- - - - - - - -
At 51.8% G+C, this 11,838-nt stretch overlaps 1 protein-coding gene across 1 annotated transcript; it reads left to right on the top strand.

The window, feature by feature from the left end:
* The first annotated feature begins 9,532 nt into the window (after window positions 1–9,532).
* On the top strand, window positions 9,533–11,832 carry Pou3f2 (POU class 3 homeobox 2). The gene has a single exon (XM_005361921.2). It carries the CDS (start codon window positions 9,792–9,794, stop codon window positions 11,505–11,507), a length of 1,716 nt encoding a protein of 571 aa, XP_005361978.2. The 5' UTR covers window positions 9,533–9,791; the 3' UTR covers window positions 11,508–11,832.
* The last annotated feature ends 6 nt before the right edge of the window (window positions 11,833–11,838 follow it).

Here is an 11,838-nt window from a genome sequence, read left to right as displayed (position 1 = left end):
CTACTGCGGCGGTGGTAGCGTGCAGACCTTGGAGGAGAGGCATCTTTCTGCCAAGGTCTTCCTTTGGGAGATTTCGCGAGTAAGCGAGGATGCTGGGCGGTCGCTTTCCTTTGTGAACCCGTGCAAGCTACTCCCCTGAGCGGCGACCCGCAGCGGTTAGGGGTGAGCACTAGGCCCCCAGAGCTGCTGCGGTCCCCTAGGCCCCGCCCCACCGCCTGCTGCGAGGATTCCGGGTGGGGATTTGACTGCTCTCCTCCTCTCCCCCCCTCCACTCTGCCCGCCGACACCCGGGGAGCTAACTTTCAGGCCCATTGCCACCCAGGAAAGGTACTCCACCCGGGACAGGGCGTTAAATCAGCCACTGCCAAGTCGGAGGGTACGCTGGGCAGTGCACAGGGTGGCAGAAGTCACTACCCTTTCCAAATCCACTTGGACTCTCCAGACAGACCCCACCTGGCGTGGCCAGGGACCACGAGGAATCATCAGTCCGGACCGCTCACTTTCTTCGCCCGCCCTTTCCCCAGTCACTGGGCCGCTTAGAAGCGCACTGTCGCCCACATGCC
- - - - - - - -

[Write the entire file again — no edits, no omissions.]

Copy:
At 51.8% G+C, this 11,838-nt stretch overlaps 1 protein-coding gene across 1 annotated transcript; it reads left to right on the top strand.

The window, feature by feature from the left end:
* The first annotated feature begins 9,532 nt into the window (after window positions 1–9,532).
* On the top strand, window positions 9,533–11,832 carry Pou3f2 (POU class 3 homeobox 2). The gene has a single exon (XM_005361921.2). It carries the CDS (start codon window positions 9,792–9,794, stop codon window positions 11,505–11,507), a length of 1,716 nt encoding a protein of 571 aa, XP_005361978.2. The 5' UTR covers window positions 9,533–9,791; the 3' UTR covers window positions 11,508–11,832.
* The last annotated feature ends 6 nt before the right edge of the window (window positions 11,833–11,838 follow it).

Here is an 11,838-nt window from a genome sequence, read left to right as displayed (position 1 = left end):
CTACTGCGGCGGTGGTAGCGTGCAGACCTTGGAGGAGAGGCATCTTTCTGCCAAGGTCTTCCTTTGGGAGATTTCGCGAGTAAGCGAGGATGCTGGGCGGTCGCTTTCCTTTGTGAACCCGTGCAAGCTACTCCCCTGAGCGGCGACCCGCAGCGGTTAGGGGTGAGCACTAGGCCCCCAGAGCTGCTGCGGTCCCCTAGGCCCCGCCCCACCGCCTGCTGCGAGGATTCCGGGTGGGGATTTGACTGCTCTCCTCCTCTCCCCCCCTCCACTCTGCCCGCCGACACCCGGGGAGCTAACTTTCAGGCCCATTGCCACCCAGGAAAGGTACTCCACCCGGGACAGGGCGTTAAATCAGCCACTGCCAAGTCGGAGGGTACGCTGGGCAGTGCACAGGGTGGCAGAAGTCACTACCCTTTCCAAATCCACTTGGACTCTCCAGACAGACCCCACCTGGCGTGGCCAGGGACCACGAGGAATCATCAGTCCGGACCGCTCACTTTCTTCGCCCGCCCTTTCCCCAGTCACTGGGCCGCTTAGAAGCGCACTGTCGCCCACATGCC